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Collins-Class: Australia’s Problem Submarines?

Collins Class Submarines, HMAS Collins, HMAS Farncomb, HMAS Dechaineux and HMAS Sheean in formation while transiting through Cockburn Sound, Western Australia.

The Subs From Down Under – Meet the Collins-Class – Last month, Australian Prime Minister Scott Morrison and Defence Minister Peter Dutton announced plans for the Royal Australian Navy to establish a new submarine base on its east coast that would host its planned nuclear-powered submarines. At the same time, Dutton dismissed any prospect of an intermediate submarine class to bridge the gap between the future nuclear-powered boats and the current diesel-electric Collins-class that are currently in operation.

“What we don’t want to do is get into an immature design of a third class of subs,” Dutton told reporters, according to USNI News. “Navy is going to be stretched to run the Collins-class into the mid-2040s, on top of the new nuclear-powered submarines. To have a sort of son of Collins or a daughter of Collins, as it’s been referred to, so a third class of submarines, I just don’t think it’s feasible.”

An intermediate submarine to complement the Royal Australian Navy’s submarine force was floated last year.

Australia’s Collins-Class, Explained

The Collins-class of six Australian-built diesel-electric submarines currently operated by the Royal Australian Navy (RAN), takes its name from Australian Vice Admiral John Augustine Collins, who joined the first intake at the RAN College at the age of fourteen. The other five submarines are also named after significant RAN personnel who distinguished themselves in action, and even made the ultimate sacrifice for their country during the Second World War.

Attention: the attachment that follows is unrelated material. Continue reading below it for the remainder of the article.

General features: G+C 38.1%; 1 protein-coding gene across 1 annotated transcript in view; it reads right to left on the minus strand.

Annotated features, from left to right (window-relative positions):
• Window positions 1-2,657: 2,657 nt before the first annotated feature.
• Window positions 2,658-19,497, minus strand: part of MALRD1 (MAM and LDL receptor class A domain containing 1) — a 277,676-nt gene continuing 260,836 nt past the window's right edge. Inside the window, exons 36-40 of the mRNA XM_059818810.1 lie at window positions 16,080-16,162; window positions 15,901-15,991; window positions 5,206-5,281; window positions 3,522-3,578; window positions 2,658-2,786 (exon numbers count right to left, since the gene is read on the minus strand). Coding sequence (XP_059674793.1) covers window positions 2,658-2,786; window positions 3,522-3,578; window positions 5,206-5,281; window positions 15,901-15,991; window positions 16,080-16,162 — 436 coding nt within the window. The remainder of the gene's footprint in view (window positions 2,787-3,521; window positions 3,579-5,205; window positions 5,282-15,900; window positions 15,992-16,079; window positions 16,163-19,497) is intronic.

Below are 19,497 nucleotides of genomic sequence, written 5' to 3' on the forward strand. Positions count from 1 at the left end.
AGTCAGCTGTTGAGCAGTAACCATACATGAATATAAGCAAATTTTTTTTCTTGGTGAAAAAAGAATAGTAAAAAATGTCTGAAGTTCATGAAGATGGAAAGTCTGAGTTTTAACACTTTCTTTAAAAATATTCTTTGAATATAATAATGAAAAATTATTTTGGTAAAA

The boats were the first submarines to be constructed in Australia, prompting widespread improvements in Australian industry. The class of submarines was developed from the Type 471 subs designed and built by the Swedish Navy, and the lead boat was launched in August 1993 and commissioned in Adelaide in July 1996.

The submarines were developed to travel distances while also being able to operate in varying environments from cool southern oceans to warm, shallow tropical waters. As a key component of the Australian Defence Force, the six submarines are capable of serving as an intelligence-gathering platform in peacetime while being employed as a forceful opponent in wartime. The submarines are currently based at Fleet Base West in Western Australia, and it is unclear if any will operate from the announced facility in Eastern Australia.

High Tech Design

The Collins-class was one of the first submarines to be completely designed by computers, incorporating elements from five generations of submarines designed and built by the Swedish Navy. The boats feature a high-performance hull form, highly automated controls, low indiscretion rates, high shock resistance, optimal noise suppression, and an efficient weapons handling and discharge system.

The boats are powered by three Hedemora/Garden Island Type V18B/14 diesel engines, three Jeumont Schneider 1,400kW 440V DC generators, and one MacTaggart Scott DM 43006 hydraulic motor for emergency propulsion. Submerged boats can move silently on electric power supplied by banks of specially-developed lead-acid batteries, which can be charged by three onboard diesel generator sets. The Collins-class boats can also travel at speeds greater than twenty knots submerged and ten knots surfaced.